Lagos-based business executive, conquers fear, scuba dived in icy Antarctica’s landscape

..provides success tips for ambitious individuals

A Nigeria-born Managing Director of J.P Morgan in West Africa, Mr. Dapo Olagunju, has shared his expedition experience in Antarctica on how he scuba dived successfully in the icy landscape of the continent.

Osun state-born Olagunju, who is probably the first Nigerian to scuba dived in Antarctica, added humour to the expedition journey by showcasing his cultural background, wearing Aso ofi Agbada, a native attire known with the Yoruba people in the Southwest region of Nigeria.

He said: “it is almost certain that I am the first person to wear a full agbada Aso Oke on the icy continent. My Nigerian flag was gifted to Ushuaia and now hangs amongst those of other countries at the National Park in the city as a permanent reminder that a man from Lagos made this incredible journey”.

Read his full expedition experience below, which he titled ‘FEEL THE FEAR and DO IT ANYWAYS ‘:

“I spent the last couple of weeks on a science, discovery, and scuba diving expedition to Antarctica, a continent known for its rugged beauty, extreme cold, and isolation. It is so far removed from my everyday life in Lagos and as I began to research the trip and prepare, I couldn’t help but feel a sense of fear and uncertainty. Though I am an Advanced Open Water Diver, the thought of scuba diving in such a remote and harsh environment seemed daunting.

Despite my reservations, I knew I had to push through my fear and follow my dreams. As part of my preparations, I went to practice dry suit diving in Silfra, Iceland. The clear and frigid waters of Silfra was the perfect place to get some experience of cold-water diving and build my confidence for the challenges that lay ahead in Antarctica. Silfra was also unique as it is a fissure between the tectonic plates of the European and North American continents.

Then the journey began.  A routine 6 hour flight to London from Lagos, then a 14 hour flight to Buenos Aires. I spent a day exploring the Argentinian capital before taking a 4 hour flight to Ushuaia – the southernmost city in the world after which I boarded the MV Hondius for the epic 10-day journey. Then came the one unexpected hurdle: the turbulent waters of the Drake Passage. This notorious stretch is a confluence of three oceans: the Pacific, Atlantic, and Southern Oceans, it is generally acknowledged as the most treacherous body of water on earth. It was difficult not to be seasick. Almost everyone on board the ship had anti-seasickness patches behind their ears. It looked and felt dystopian.

Finally, and after 2 days at sea, we glimpsed the icy landscape of Antarctica. One couldn’t help but feel a sense of awe and wonder at the beauty and grandeur of this wild and untamed place. As I stepped onto the snowy landscape, I knew this once-in-a-lifetime adventure was well worth it. I saw penguins, seals, and whales and felt a sense of connection to the beauty and majesty of these creatures. I dived round an iceberg as well as the remains of a shipwreck from 1915. Though the underwater visibility wasn’t the greatest – the feeling of doing something so unique was unparalleled.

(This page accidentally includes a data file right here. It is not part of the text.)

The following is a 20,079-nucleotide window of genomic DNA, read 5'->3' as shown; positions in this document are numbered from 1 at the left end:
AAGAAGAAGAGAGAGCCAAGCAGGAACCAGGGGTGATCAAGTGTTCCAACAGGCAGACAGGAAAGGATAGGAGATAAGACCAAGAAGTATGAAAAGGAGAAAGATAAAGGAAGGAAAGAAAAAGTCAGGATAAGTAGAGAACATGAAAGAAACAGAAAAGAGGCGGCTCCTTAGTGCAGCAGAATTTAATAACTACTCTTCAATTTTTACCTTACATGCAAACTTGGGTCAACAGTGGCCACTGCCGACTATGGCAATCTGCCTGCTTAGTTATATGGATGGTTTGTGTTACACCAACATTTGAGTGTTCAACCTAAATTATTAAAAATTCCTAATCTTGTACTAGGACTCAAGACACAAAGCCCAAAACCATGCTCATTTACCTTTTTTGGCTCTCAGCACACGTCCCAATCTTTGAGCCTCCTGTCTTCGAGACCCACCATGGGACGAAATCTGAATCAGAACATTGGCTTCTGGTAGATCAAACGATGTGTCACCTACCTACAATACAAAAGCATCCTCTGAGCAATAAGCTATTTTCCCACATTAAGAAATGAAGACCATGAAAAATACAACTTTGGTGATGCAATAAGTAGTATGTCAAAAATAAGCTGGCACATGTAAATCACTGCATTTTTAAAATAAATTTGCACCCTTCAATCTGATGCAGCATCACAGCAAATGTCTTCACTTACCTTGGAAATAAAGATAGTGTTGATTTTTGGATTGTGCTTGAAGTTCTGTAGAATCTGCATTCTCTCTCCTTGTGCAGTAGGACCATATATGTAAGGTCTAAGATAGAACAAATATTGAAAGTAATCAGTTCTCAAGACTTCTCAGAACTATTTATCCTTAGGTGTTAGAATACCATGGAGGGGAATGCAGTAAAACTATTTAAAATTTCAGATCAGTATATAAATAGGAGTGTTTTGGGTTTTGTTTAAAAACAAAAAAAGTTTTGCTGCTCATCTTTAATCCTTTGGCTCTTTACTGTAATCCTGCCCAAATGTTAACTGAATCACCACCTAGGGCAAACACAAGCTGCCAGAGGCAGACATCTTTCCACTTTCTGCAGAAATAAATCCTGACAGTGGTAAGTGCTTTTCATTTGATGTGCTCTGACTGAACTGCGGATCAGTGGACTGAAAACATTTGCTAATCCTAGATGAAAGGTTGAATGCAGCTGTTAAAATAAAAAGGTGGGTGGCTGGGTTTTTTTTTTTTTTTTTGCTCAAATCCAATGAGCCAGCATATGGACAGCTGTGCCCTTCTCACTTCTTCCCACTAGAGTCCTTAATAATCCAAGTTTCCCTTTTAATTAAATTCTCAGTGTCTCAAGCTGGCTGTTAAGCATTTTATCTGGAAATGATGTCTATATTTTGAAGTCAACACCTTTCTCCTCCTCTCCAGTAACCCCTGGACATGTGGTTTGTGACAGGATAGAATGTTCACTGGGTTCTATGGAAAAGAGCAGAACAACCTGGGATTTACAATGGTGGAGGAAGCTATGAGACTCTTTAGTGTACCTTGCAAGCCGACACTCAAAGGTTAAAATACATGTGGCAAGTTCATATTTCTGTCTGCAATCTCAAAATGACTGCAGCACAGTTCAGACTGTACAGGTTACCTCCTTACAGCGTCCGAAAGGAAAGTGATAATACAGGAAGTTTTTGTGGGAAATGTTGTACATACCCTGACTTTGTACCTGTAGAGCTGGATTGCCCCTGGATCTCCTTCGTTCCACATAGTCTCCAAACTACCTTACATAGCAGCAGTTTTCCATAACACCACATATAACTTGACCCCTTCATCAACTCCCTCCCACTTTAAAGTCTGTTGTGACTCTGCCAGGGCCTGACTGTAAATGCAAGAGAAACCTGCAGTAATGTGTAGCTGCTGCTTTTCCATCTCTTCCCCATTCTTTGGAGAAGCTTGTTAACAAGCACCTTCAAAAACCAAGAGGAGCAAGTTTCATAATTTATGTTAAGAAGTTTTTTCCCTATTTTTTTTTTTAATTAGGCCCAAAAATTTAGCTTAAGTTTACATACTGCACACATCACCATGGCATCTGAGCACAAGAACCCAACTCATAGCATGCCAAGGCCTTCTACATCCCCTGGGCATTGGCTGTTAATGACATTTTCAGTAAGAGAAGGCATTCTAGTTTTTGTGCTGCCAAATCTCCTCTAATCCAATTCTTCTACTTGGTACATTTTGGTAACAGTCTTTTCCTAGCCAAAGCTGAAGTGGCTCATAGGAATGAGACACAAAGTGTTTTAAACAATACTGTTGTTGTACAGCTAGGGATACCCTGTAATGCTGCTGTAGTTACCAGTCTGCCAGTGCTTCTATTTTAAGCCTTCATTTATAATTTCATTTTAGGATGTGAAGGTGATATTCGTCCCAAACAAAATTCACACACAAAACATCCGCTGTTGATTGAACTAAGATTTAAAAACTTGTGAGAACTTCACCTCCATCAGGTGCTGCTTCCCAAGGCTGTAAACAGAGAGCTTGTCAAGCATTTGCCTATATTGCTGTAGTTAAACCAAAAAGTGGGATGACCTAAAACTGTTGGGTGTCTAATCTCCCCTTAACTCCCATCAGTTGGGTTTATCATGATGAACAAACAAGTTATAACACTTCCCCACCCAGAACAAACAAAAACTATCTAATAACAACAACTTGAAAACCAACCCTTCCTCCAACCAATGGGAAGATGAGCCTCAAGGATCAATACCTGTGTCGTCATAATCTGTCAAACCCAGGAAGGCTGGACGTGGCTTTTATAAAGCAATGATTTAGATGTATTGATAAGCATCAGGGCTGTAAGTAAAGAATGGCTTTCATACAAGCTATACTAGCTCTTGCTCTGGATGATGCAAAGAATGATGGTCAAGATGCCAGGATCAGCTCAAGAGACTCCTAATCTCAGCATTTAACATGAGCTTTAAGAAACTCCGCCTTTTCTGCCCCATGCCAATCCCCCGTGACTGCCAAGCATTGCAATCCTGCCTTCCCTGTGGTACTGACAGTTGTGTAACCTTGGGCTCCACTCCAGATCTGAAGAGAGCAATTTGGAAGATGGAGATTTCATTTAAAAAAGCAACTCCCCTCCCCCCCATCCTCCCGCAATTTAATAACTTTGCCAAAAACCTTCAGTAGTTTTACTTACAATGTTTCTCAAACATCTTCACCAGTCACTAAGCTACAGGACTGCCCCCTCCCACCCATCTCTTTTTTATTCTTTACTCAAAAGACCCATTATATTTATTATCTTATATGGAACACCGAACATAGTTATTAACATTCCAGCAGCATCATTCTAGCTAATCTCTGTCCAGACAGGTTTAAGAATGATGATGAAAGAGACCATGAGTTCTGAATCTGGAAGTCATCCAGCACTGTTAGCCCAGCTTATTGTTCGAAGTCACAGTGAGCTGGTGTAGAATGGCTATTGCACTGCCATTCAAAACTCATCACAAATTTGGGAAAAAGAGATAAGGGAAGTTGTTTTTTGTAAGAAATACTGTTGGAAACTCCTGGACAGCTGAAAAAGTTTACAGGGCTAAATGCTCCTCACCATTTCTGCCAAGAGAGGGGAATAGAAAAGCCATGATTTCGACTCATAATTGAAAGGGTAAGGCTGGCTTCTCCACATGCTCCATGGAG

One of the things I took with me on this trip is my Nigerian heritage. While it is probable that I am the first Nigerian to scuba dive in Antarctica, it is almost certain that I am the first person to wear a full agbada Aso Oke on the icy continent. My Nigerian flag was gifted to Ushuaia and now hangs amongst those of other countries at the National Park in the city as a permanent reminder that a man from Lagos made this incredible journey.

As I reflect on my visit to Antarctica, I am filled with gratitude and a sense of accomplishment. I will always cherish the memories of my journey to this remote and breathtaking place. I also learnt a few important lessons that might be helpful to others contemplating doing something out of their comfort zone:

●Preparation is key: Make sure you’re well-equipped and have the necessary skills and knowledge. Research and practice can make all the difference.

●Seek support: It is okay to ask for help or advice from others. Look for resources and support networks that can help you navigate your journey.

●Embrace your heritage: Your cultural background and experiences can be a source of strength and inspiration. Don’t be afraid to embrace and celebrate your
unique identity.

Feel the fear and do it anyways. It is natural to be afraid, but it is important to push through that fear and take action. Remember that fear is a normal and natural part of the human experience, and it is something that you can learn to navigate, overcome, and turn to your advantage.

Published by WonderLady

Journalist, Educationist, Writer, Human Rights Advocate

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